As an a-ex predator, the tiger plays a key role in maintaining the balance within the ecosystem of a jungle. Tigers depend on herbivores for food, herbivores in turn depend on plans and vegetation. By preying on herbivores and checking their population the tiger prevents the over- over use of vegetation and saves forest land from overgrazing

Since the beginning of last century tiger population has shrunk by more than 90%. In some part of the world, tigers are illegally hunted for their teeth, claws, skin, whiskers and bones. Clearing of forests to meed human demands forces tigers into much smaller habitats. 

                           Bhutan is found to be last hope for tiger's survival.

n Bhutan, the tiger thrives in the dense forest of Royal Manas, on the southern border of India. However, in Bhutan the tiger has left its tracks in the snows of the Himalayas up to 10,000 feet, suggesting the possibility of a subspecies of superior size.

Although revered in Bhutan ever since Guru Rinpoche brought Buddhism by riding on the back of a flying tigress, the importance to tiger conservation began with legal support in 1995, when the Forests and Nature Conservation Act of Bhutan labelled the tiger as “totally protected.”

                       Lost tiger population discovered in Bhutan mountains

A lost population of tigers has been filmed living in the Himalayas.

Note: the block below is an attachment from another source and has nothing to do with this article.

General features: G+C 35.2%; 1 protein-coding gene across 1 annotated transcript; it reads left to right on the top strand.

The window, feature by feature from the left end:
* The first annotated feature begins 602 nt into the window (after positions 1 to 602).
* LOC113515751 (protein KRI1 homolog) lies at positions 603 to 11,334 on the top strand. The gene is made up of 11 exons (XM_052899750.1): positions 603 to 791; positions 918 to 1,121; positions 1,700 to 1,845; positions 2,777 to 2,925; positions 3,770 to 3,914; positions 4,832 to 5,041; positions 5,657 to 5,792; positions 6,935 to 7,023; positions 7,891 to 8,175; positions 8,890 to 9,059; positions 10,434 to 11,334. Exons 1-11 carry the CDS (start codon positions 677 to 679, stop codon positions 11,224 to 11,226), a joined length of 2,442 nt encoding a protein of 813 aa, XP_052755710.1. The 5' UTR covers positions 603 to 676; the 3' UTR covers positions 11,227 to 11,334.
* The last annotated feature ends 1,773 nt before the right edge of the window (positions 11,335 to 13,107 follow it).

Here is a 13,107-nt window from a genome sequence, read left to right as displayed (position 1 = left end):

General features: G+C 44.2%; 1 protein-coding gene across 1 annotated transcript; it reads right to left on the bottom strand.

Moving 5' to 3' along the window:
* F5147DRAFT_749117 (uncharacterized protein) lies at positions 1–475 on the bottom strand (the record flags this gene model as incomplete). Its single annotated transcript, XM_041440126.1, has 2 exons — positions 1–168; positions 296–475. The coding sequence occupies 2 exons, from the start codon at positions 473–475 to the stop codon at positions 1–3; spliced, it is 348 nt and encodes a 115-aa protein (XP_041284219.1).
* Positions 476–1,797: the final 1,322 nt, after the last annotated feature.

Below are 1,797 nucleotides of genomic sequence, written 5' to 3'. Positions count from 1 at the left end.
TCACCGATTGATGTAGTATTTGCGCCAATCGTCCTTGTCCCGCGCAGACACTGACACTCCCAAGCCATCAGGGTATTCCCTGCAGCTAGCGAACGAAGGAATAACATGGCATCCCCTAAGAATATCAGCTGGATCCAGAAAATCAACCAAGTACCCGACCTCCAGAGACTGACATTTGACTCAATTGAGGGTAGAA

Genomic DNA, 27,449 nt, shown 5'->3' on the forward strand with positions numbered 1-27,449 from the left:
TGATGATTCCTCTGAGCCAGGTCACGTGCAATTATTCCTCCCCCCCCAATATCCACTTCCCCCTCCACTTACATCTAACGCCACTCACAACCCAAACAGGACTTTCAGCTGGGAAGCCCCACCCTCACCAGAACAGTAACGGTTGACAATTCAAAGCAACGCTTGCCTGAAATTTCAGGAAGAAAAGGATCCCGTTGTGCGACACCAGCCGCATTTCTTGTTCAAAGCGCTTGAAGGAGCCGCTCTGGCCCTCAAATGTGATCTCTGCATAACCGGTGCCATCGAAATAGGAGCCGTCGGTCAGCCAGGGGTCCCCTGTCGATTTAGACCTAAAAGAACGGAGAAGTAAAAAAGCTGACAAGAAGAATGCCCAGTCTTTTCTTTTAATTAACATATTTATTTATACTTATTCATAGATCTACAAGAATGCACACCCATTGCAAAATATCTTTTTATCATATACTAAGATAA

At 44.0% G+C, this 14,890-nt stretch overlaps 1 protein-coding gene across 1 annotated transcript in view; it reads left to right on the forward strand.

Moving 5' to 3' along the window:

The discovery has stunned experts, as the tigers are living at a higher altitude than any others known and appear to be successfully breeding.
Their presence in the Bhutan highlands has been confirmed by footage taken by a BBC natural history camera crew.
Creating a nature reserve around the tigers could connect up fragmented populations across Asia, preventing the extinction of the world's biggest cat.
Tigers are known to live in the Himalayan foothills of Bhutan, though little is known about them, or how many there are.However, leading tiger expert Dr Alan Rabinowitz, formerly of the World Conservation Society and now President of Panthera, a conservation organisation dedicated to safeguarding big cat species, suspected that tigers may also be living at higher altitude, following anecdotal reports by villagers suggesting that some were roaming as high as 4000m (13,000ft).So, together with a BBC film crew, he decided to investigate by journeying to Bhutan to seek proof that such mountain tigers did indeed exist.
Dr Rabinowitz enlisted the help of BBC wildlife cameraman Gordon Buchanan, who has filmed wild cats worldwide for more than 10 years.
Under Dr Rabinowitz's direction, Mr Buchanan trekked up into the mountains, where he then set a series of camera traps, that would automatically film any creature moving in front.

                                                                              Let us save the tigers..

All life forms in an ecosystem are interdependent and their survival depends upon each other. So by saving a tiger, we save more  than just a n animal- we save the entire forest with all the animals and plants in it. According to WWF, "When we protect one tiger, we protect about a 100sq. km of area and thus save other species living in its habitat."

Leave a Reply.